Short-form content from CBS’s “Late Late Show with Stephen Colbert”, one of the most popular late-night chat shows in America, already aired on Facebook Watch last Thursday and the show with James Corden will be the next stage of the CBS experiment.
Although both CBS and Facebook would not disclose the terms of the deal, Variety reported that neither CBS shows will include original content. Instead, the broadcaster will distribute clips from its TV broadcasts, as it does currently with YouTube.
Facebook launched Watch in August last year with the aim of showing thousands of videos in the future and mounting a serious challenge to the ad budgets allocated to YouTube.
However, according to Advertising Age, the platform has “struggled to gain its footing as a destination for video viewing” even though videos posted to Watch do well in Facebook’s News Feed.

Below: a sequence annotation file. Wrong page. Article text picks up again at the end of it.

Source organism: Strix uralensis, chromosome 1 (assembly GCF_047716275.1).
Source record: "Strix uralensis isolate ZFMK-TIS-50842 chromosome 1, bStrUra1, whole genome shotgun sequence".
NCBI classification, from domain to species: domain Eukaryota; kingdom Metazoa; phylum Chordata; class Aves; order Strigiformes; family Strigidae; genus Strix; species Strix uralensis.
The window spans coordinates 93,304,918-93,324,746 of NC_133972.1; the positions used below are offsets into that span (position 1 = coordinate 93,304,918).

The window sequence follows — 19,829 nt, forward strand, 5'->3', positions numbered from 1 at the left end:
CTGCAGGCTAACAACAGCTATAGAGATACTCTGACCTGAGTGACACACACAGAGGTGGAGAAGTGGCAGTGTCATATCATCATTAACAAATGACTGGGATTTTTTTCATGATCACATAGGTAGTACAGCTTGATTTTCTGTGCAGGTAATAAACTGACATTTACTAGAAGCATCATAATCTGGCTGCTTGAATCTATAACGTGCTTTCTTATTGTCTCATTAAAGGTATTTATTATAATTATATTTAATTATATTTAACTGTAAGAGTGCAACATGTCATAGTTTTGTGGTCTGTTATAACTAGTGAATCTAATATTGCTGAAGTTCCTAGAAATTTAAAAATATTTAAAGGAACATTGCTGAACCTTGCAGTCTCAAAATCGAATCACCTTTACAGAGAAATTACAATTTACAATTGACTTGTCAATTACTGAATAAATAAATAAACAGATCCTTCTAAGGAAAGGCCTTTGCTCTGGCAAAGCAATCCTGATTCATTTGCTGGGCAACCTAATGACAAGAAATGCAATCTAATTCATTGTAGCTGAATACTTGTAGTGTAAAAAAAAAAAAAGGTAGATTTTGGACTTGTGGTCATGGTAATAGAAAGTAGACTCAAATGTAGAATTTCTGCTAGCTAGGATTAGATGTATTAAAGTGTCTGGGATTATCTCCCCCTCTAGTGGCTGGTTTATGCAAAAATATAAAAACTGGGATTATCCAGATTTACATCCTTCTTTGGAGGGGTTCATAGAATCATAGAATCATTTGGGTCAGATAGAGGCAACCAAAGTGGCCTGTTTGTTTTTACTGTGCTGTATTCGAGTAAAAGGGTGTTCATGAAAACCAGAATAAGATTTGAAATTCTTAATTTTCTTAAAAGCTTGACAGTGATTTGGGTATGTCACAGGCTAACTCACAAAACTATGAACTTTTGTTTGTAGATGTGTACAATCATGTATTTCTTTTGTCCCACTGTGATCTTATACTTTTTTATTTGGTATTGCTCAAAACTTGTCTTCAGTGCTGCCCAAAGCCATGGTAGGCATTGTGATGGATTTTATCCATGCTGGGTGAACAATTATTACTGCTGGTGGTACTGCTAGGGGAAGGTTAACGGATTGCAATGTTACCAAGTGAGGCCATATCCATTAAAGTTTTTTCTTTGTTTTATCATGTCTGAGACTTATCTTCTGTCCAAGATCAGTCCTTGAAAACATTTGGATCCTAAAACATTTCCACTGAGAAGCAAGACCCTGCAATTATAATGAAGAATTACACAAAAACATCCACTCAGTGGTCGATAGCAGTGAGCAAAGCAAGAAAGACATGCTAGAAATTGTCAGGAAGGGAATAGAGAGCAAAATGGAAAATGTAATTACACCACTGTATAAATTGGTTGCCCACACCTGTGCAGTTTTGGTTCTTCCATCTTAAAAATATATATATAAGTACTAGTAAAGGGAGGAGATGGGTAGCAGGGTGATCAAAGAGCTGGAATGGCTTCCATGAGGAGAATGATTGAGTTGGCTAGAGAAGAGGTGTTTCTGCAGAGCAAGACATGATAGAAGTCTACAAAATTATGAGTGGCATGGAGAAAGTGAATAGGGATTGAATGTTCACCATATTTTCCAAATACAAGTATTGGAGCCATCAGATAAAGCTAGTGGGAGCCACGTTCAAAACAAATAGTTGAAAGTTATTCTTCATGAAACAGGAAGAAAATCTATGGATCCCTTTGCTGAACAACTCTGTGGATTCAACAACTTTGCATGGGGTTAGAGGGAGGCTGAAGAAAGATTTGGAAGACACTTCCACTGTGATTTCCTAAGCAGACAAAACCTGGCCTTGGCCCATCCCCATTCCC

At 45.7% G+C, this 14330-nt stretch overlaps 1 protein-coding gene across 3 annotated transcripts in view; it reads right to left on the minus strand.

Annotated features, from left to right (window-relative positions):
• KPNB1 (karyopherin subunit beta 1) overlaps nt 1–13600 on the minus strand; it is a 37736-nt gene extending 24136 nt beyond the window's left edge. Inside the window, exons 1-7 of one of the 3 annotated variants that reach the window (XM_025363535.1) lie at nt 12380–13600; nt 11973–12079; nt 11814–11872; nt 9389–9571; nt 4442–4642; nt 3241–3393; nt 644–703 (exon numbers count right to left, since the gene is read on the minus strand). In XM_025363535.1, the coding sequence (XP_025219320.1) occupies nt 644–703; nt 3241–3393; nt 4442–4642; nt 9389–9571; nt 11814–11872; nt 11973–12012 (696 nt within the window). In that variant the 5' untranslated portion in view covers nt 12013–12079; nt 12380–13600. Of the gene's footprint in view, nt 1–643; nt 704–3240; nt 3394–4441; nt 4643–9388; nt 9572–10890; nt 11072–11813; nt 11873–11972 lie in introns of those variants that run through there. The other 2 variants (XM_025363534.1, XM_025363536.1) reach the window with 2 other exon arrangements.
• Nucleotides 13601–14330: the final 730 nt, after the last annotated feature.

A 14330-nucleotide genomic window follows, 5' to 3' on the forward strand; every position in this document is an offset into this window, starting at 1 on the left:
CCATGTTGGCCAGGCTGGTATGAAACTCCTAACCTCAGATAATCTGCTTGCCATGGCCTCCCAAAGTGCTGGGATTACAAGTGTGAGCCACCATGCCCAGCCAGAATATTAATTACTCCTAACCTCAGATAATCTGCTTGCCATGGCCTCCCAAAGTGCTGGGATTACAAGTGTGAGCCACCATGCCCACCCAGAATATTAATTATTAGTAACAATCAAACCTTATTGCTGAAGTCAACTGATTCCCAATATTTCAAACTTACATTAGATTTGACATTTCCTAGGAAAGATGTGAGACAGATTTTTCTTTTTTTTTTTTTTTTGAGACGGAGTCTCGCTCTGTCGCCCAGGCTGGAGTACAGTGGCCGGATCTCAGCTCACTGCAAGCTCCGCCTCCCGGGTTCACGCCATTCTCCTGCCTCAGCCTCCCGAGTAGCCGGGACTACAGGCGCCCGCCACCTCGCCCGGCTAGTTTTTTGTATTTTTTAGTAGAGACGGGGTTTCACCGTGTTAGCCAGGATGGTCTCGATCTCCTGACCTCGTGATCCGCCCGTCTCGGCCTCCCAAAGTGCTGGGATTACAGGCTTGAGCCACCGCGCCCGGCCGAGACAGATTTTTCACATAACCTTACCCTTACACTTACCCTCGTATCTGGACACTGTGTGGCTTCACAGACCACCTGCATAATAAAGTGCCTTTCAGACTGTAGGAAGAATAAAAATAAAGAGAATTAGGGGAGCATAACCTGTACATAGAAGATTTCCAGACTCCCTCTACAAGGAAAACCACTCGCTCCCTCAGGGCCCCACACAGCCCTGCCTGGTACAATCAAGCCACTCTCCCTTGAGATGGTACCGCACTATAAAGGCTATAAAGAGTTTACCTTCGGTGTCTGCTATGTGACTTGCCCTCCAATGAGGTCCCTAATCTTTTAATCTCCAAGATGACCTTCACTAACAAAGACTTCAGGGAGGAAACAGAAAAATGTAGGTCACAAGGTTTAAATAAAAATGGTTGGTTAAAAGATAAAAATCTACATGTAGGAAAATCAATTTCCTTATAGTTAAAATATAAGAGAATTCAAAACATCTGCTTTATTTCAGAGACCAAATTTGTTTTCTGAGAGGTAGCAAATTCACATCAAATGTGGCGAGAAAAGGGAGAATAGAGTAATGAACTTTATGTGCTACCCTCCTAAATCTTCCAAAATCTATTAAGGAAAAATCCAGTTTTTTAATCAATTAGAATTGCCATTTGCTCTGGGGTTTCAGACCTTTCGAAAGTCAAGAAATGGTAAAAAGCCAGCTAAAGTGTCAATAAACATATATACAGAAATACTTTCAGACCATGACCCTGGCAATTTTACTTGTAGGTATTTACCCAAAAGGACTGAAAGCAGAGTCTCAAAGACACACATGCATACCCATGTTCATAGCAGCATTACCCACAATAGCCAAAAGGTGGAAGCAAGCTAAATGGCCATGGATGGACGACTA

Another hurdle confronting Facebook is that several major media companies want to handle their own ad sales, which runs counter to Facebook’s traditional ad revenue-sharing model.
That said, Facebook confirmed recently that it would begin tests to allow its partners to sell their own ads, although Advertising Age said it remains unclear whether this will apply to CBS.
But with Facebook Watch bringing on board high-profile programmes like the Late Late Show, a significant advantage for the platform, as it tries to compete with YouTube, is to build engagement with viewers.
“The significance of this deal is about expanding our Watch offering to present more fresh and engaging content, which is a priority for us,” a Facebook spokesperson explained.
“With CBS and late night, these are shows that build community and encourage a lot of engagement.”
Sourced from Variety, Advertising Age; additional content by WARC staff